In some ways, the world looks very different than it did just a week ago. Last week, another chemical weapons attack in Syria took the lives of innocent citizens, and the effects of the atrocity were broadcast all over the internet.
This time, however, the attack did not go unanswered.
On Thursday evening, U.S. President Donald Trump authorized a tomahawk missile strike that intended to send a strong message to Syrian leader Bashar al-Assad.
Whether or not the strikes will prove effective for that purpose remains unclear.
The amount of actual damage done was questioned on Friday, as reports of Syria using the airfield to launch planes was reported. Either way, the situation has created a good deal of uncertainty that had a significant impact on markets Thursday evening.
Following the U.S. military action, stock index futures sank while gold and bonds saw heavy buying.
The immediate reaction proved fleeting, however, as calmer heads prevailed on Friday and as the risk aversion mindset largely faded.
The reversal of markets on Friday was especially curious given the absolute dud of an Employment Situation Report. The U.S. Department of Labor and Statistics reported the country added just 98,000 jobs last month. Consensus estimates were looking for an addition of 175,000 jobs. The much lower than expected figure was also particularly interesting given the upbeat ADP employment report earlier in the week.
Investors will take a very keen interest in the next jobs report for April to be released the first week in May. Another major miss like that seen on Friday could potentially keep the Fed on hold and build upon some recently increasing dovish sentiment.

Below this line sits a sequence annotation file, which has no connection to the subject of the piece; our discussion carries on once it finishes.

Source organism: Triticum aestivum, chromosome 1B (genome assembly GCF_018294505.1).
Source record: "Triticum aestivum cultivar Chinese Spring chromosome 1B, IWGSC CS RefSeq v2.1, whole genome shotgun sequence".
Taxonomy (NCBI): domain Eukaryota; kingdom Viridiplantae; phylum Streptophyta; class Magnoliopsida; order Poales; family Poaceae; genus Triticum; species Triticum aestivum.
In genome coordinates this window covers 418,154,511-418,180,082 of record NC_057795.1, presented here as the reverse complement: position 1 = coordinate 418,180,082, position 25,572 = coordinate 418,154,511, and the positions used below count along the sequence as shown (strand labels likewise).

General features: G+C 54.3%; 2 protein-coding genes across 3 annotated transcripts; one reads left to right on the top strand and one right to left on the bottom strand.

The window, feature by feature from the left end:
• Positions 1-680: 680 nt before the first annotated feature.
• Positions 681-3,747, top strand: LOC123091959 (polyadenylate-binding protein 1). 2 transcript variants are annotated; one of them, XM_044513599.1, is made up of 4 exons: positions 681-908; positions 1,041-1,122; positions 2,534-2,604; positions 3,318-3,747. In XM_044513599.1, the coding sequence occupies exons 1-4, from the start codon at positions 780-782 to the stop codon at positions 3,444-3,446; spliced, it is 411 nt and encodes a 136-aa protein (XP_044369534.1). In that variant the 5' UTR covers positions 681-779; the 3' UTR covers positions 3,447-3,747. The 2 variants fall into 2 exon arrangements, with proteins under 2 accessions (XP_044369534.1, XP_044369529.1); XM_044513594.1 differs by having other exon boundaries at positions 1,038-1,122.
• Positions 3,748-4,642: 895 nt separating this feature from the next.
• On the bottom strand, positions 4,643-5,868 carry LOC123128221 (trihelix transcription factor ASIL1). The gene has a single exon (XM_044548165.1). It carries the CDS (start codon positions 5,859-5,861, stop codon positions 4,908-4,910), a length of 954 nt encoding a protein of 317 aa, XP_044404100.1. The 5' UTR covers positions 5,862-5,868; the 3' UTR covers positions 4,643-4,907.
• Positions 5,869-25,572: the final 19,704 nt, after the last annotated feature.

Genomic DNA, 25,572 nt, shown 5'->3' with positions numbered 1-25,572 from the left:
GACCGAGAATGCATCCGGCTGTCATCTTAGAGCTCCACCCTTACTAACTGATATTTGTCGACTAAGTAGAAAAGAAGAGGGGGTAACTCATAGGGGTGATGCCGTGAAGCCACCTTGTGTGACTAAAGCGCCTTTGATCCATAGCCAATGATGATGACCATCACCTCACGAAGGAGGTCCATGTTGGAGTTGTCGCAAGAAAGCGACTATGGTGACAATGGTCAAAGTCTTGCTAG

For now, the central bank will likely stick with its forecast for two additional hikes this year. Fed funds futures contracts are pricing in a very strong likelihood of another hike coming in June.
The gold market appears to have a number of things going for it currently that could potentially continue to propel prices higher in the coming weeks and months. The Trump administration and geopolitics will play a major role in price action not only in the metals markets but numerous financial markets.
If the situation with Syria escalates further, the flight to safety trade may be back on. The U.S. also may have to contend with strained relations with Russia over the conflict. Any signs of saber rattling or aggression by Syria or Russia could fuel a flight to safety, and could weigh heavily on risk assets.
As if these issues are not enough, North Korea is considered by some to be the biggest current threat to U.S. security. The unpredictable behavior by North Korean leadership along with the country’s nuclear aspirations could potentially prove to be a powder keg of geopolitical tension and conflict.
Geopolitics aside, investors will also continue to take a wait-and-see approach regarding the Trump administration. The recent failure of the administration to repeal the Affordable Care Act is likely fueling some serious doubts about its ability to pass other key pieces of legislation such as tax reform and fiscal spending.
All of these factors, along with the possibility of a more dovish Fed, could keep the gold market on the offensive in the near-term and any significant dips are likely to be seen as a good buying opportunity.